« Reply #51 on: February 04, 2012, 12:02:39 am »
Does the latest table standard include support for variable length end tokens like the current "!83=<Color>,3" but as an end token?

henke37

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Re: Table File Standard Discussion
« Reply #52 on: February 04, 2012, 11:06:30 am »
I am just curious, did this standard ever get finished?

Nightcrawler

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Re: Table File Standard Discussion
« Reply #53 on: February 08, 2012, 10:32:45 am »
I wrote about this in the last update at TransCorp. And as always, the most current draft can be found here. With that said, per the events mentioned in the update, I did not get to write that final draft with the resolutions of the previously outstanding issues. Then help was offered on some long standing ROMhacking.net changes which I have been working on since (I have to take help when I get it.). Since some interest has resumed here, I will see if I can get some time to finish that draft over the next few weeks.

I started refreshing myself on some of this already. I was pretty happy with the conclusion of the discussion. I don't think I am going to open it up again to any new feature discussion.

abw:
That's good to hear. Sounds like it's quite complex taking 20 seconds. Do you have any documentation on the algorithms used?

I thought we already covered why we can't treat the fallback as a switch. You either end up with the infinite switching scenario, or de-syncronized table stack. In sheer game mechanics, this might not be any type of switch or fallback whatsoever. It could be just literally a flag that tells it to add a dot to the last tile written. It could be completely independent of the table stack. Or, it could actually be a complete fallback. Or, it could be an actual switch on some games, but if that's the case, you should use switches instead as the table stacks would be in sync then. All cases are covered by adding the fallback mechanism previously discussed and retaining table switching.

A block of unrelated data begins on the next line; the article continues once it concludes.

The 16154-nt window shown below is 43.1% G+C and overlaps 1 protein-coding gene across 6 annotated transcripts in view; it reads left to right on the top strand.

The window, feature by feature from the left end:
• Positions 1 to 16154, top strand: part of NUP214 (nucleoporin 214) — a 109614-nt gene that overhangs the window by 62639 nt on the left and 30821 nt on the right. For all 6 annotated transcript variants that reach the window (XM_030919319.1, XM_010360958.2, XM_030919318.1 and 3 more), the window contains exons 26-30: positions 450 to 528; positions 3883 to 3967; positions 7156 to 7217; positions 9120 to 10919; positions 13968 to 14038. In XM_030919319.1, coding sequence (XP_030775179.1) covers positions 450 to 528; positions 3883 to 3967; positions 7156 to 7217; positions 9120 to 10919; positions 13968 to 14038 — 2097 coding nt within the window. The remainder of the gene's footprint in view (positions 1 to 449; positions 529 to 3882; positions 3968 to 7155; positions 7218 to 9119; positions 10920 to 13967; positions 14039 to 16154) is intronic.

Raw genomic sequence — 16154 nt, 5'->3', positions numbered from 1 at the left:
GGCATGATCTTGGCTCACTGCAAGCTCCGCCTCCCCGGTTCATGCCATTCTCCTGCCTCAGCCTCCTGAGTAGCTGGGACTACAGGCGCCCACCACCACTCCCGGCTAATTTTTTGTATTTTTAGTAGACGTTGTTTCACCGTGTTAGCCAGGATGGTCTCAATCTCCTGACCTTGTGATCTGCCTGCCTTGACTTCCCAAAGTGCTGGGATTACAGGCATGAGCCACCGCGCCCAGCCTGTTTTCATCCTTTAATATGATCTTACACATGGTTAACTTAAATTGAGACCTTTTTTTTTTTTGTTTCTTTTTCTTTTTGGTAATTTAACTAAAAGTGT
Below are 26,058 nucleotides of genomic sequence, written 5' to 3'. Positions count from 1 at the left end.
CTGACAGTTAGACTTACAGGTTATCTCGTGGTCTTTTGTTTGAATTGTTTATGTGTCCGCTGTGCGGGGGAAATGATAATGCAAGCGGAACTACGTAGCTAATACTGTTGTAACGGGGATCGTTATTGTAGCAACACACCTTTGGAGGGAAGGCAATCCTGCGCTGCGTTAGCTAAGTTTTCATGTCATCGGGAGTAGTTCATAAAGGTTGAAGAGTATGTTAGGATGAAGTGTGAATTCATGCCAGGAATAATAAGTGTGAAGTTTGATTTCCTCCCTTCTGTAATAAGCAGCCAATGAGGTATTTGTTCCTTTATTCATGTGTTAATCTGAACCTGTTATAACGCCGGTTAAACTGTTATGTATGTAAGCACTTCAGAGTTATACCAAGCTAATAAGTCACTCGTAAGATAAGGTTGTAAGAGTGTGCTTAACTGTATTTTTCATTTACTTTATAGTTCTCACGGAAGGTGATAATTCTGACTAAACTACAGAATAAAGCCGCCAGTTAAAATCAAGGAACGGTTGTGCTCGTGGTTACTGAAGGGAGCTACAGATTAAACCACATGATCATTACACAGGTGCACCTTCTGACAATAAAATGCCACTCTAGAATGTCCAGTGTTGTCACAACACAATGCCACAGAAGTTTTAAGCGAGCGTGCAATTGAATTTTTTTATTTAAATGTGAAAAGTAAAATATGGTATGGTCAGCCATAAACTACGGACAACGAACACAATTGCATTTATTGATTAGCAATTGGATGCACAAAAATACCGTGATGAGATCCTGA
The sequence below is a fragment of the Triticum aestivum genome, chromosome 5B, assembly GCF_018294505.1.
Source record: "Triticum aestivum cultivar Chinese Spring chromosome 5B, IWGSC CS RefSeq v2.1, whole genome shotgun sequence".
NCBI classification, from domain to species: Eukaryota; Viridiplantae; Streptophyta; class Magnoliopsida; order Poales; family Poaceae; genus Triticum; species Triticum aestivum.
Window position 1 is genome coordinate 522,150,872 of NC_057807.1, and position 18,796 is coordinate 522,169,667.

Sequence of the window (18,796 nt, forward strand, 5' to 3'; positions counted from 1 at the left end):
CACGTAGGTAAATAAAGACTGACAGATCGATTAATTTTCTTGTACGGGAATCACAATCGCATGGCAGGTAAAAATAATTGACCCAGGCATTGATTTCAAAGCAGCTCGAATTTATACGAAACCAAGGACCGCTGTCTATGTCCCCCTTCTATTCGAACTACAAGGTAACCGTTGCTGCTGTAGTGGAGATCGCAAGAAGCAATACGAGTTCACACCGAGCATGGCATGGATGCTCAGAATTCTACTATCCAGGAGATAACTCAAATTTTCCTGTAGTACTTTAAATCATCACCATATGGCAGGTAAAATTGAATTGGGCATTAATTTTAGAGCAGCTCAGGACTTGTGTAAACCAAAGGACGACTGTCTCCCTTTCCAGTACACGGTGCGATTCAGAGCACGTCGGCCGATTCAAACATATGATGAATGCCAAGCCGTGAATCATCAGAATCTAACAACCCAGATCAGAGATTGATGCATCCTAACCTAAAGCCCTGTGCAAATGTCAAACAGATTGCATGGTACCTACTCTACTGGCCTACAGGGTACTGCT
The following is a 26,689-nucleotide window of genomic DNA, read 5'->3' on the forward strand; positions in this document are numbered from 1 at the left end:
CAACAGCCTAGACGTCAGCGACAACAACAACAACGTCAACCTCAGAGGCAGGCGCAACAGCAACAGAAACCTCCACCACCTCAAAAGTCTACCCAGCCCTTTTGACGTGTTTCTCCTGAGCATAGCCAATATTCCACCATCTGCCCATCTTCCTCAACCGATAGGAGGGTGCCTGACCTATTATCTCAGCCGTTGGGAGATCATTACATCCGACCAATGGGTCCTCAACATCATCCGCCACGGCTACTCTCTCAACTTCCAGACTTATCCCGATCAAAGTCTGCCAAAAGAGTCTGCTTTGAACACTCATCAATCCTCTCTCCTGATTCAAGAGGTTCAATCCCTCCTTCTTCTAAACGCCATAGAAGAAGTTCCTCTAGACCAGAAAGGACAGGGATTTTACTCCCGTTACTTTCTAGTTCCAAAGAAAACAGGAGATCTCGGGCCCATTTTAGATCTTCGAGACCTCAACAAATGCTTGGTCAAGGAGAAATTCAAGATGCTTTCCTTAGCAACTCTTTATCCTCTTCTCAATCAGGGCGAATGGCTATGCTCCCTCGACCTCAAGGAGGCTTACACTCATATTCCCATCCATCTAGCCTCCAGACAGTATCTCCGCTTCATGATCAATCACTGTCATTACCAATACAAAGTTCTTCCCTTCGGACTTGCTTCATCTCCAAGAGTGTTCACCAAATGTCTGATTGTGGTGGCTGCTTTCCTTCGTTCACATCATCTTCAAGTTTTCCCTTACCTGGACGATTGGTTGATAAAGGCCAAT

Normmatt:

No, I don't believe so. This is first this has come up that I can think of. What game do you have that does this? Can I see sample hex of a few strings? That might be an easy extension to consider, but I have not seen this situation before and am unfamiliar with it. I don't see how an end token can have associated parameters. What do the parameters mean? It sounds like a case where you have several multi-byte end tokens that should be defined.
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henke37

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Re: Table File Standard Discussion
« Reply #54 on: February 08, 2012, 07:25:17 pm »
I finally read the standard. It is so simple that it is nearly impossible to screw up. I see no possible issues with the text as is.

But it lacks features that I would like to see. There is the previously mentioned control codes with table feature, but also something I wonder if it should even have. It does not provide any smarts for pointers. Those are largely game specific, yet I can't help but feel that automatic label resolving is closely related to this. Where should one draw the line? What I would like to see is a specification that deals with more things for the task of writing a dumper/inserter. But is this standard the right one?